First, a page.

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Juggling Act: Homeschooling Multiple Grade Levels


TheHomeSchoolMom Blog: Homeschooling Multiple Grade LevelsThis post is contributed by Oak Meadow, the sponsor of our Living Education series, and was first published in Oak Meadow’s free educational journal, Living Education Winter/Spring 2015

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by Sarah Baughman

Meeting the Varied Needs of Homeschooled Siblings

What’s it like to educate siblings at home? I caught up with three Vermont mothers who do just that. They have children ranging from babies to teens and are homeschooling multiple grade levels. Meghan has six children, aged 11, 9, 7, 6, and eight month old twins. Michaeline’s children are 7 and 5, and she cares part-time for two additional children aged 2 and 1. Pam runs an in-home daycare for three children aged 4, 3, and 1 while homeschooling her own children, aged 13, 7, and 5.

What first comes to mind when I think of homeschooling siblings is the difficulty of juggling different needs, so let’s start with something else: the positives. What do you see as the benefits of homeschooling children of a wide variety of ages?

Michaeline: Because my kids are so different, it helps the one who isn’t so open-minded to be more open-minded and be willing to try things because the other is making it look fun. For example, if my son who doesn’t generally enjoy crafts sees his brother doing them, he’ll be more likely to try them himself.

Pamela: Two benefits pop to mind. First, the kids can work together, which can make it more fun. Second, you hear a lot of criticism that older kids get stuck teaching younger ones and that isn’t fair. However, when kids have to teach something to a younger sibling, it really helps solidify the knowledge in their minds. They really need to understand it in order to teach it.

Meghan: My two older children motivate each other to get better at the opposite subject that they’re not as strong at—they want to keep up with the other. And the younger ones don’t want to be left behind, so from the beginning when we were doing any school, they wanted to do it. They wanted to do what the big kids were doing. My oldest son has been reading to his baby brothers lately, which helps them all; it’s a great, low-pressure way to practice. The babies don’t care if he makes a mistake, and of course they benefit from it as well.

When can homeschooling multiple grade levels become difficult?

Pam: It’s hard to find enough time sometimes to meet everyone’s needs, especially if you have a lot of kids you’re juggling.

Michaeline: My children both learn differently and are at different levels, so I have to do different activities for each of them. It’s not like it’s unmanageable, but it is a challenge. I think it would be more challenging if they were in school though, because it would cause me more anxiety. I’m able to individualize my teaching in the ways I know they need.

Meg: Since my children are so close in age, I often combine curriculum for each pair. So, the sense of competition can be a con because they feel like their sibling is doing better [at certain subjects].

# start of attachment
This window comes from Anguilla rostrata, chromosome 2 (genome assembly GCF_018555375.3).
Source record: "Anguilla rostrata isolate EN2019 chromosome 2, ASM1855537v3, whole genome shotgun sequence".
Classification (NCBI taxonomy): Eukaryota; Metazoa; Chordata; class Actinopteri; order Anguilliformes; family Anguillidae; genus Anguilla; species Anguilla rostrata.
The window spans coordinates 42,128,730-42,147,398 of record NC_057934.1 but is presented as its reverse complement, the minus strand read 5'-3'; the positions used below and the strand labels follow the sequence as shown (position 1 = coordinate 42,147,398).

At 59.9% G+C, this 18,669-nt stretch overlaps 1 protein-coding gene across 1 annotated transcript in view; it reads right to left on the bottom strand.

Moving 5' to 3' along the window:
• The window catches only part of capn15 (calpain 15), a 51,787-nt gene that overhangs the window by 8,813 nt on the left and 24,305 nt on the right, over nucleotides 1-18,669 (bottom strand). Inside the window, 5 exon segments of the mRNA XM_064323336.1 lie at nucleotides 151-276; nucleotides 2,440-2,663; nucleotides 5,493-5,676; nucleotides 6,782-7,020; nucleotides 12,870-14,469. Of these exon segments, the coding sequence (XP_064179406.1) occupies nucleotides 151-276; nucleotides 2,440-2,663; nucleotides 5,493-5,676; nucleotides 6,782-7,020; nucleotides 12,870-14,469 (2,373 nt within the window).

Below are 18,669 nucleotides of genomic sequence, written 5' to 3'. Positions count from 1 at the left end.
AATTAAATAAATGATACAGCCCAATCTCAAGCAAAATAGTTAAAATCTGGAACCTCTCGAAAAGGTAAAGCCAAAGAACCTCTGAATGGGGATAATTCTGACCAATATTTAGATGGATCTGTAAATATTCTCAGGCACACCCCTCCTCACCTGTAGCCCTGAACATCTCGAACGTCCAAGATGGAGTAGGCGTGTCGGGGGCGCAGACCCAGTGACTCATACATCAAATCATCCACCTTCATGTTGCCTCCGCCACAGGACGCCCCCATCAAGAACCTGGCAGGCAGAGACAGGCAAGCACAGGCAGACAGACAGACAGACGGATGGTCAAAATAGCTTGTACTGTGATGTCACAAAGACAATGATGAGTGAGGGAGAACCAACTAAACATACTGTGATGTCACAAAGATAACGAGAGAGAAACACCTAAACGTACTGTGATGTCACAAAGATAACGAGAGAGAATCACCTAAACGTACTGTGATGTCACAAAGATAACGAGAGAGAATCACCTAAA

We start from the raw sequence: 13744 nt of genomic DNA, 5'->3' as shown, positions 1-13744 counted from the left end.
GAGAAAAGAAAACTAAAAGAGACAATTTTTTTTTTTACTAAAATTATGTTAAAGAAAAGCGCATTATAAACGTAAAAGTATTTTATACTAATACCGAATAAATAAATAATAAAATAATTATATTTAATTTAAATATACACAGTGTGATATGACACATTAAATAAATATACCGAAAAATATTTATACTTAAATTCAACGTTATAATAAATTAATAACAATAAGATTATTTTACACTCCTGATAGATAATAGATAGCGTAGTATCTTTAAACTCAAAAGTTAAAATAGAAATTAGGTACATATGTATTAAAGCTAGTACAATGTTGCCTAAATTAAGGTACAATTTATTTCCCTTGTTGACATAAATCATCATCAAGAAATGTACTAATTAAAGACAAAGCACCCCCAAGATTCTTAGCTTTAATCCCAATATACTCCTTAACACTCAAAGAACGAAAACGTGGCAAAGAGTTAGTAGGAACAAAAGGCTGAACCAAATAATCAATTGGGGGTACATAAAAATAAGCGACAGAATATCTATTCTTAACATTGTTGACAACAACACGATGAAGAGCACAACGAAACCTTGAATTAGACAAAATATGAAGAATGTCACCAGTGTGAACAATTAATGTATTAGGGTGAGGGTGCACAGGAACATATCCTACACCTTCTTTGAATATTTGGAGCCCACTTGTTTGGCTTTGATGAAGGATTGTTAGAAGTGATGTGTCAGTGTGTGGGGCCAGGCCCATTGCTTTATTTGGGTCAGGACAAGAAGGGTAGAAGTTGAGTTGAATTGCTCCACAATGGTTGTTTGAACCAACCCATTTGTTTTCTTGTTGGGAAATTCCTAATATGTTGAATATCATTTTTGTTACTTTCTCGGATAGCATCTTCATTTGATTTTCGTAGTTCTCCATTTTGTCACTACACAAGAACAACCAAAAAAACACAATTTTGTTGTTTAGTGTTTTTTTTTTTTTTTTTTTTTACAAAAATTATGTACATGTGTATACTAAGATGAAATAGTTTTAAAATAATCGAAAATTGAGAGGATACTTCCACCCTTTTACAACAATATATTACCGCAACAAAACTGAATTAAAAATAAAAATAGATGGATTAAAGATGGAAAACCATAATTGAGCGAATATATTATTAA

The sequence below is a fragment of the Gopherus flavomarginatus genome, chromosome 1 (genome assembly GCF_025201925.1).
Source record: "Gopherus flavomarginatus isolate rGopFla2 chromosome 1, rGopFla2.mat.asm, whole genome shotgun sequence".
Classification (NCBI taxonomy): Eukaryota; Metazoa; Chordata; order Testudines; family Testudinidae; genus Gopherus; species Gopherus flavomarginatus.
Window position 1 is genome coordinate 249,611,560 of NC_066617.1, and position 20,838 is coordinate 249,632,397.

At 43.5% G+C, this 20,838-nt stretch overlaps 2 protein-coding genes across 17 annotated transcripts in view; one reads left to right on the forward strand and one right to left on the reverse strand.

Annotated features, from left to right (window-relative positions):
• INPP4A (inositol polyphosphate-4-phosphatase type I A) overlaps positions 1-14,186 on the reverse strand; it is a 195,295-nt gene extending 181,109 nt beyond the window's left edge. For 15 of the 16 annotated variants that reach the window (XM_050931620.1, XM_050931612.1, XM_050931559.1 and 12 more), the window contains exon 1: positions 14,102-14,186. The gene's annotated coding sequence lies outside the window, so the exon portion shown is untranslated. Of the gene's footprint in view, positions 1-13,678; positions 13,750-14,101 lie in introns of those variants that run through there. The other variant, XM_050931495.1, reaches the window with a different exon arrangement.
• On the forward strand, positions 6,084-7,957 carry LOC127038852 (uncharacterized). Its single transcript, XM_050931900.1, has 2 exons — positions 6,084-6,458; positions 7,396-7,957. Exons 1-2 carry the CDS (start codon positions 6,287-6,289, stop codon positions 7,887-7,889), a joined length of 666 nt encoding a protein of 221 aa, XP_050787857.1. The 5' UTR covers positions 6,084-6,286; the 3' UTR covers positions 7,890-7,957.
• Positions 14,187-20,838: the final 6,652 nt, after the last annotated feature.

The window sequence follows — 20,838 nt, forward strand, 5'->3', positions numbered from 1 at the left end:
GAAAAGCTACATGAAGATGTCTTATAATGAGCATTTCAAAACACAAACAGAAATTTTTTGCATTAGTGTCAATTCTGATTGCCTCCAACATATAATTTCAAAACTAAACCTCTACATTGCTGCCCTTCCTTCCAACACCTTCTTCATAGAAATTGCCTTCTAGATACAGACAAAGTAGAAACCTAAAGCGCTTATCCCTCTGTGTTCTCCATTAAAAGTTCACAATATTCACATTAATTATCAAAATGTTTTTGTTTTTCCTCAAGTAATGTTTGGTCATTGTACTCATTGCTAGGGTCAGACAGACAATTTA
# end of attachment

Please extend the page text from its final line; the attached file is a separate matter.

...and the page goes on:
What strategies have you found to help mitigate the difficulties of homeschooling siblings?

Meg: I know I can’t have my oldest two do math at the same time. If my daughter starts feeling self conscious she shuts down and says she can’t do it. But she can do it on her own, so I schedule it at a different time for her.

Pam: Meg’s response really shows you how individualized [homeschooling] is, because my girls do everything together. They work at their own level, but they’re doing the same thing. For now it works, but that may change.

Michaeline: Because my children are so high-energy, I have to do things at the same time too. If I’m not paying attention to one, things get out of hand.

Pam: It’s good to remember that you have years to get it done, not just today. It’s easy to forget that when you’re caught up in the moment of the bad day.

What words of advice or encouragement would you offer to other parents who are homeschooling siblings?

Michaeline: The rewards of homeschooling are really great and outweigh the frustrations. You know your children best!

Meghan: Life-based learning is the term I’m using now. You have to figure out what works for you. Some large families probably do really strict homeschooling; we don’t. It’s taken me this long to stop feeling guilty about what I’m not doing and to feel good about what I am doing. I used to literally not be able to sleep because of what I wasn’t doing and what they weren’t getting. I’m over that.

Pam: Focus on being flexible. Life isn’t unchanging and neither can your school routine, schedule, or curriculum be. We have some subjects that are more traditionally school-like but everything else is life-based. The homeschooling message, whether you have siblings involved or not, is: “do what works.”

Sarah Baughman teaches English for Oak Meadow School. Her creative writing and essays have been published in several literary journals. She lives in Vermont with her husband and two children.

Living Education Contributor

Enjoy these posts from the pages of Living Education, the seasonal journal from Oak Meadow. Visit the online archives of Living Education to celebrate, explore, and get inspired with more in-depth articles, stories, and crafts brought to you by Oak Meadow faculty and families.

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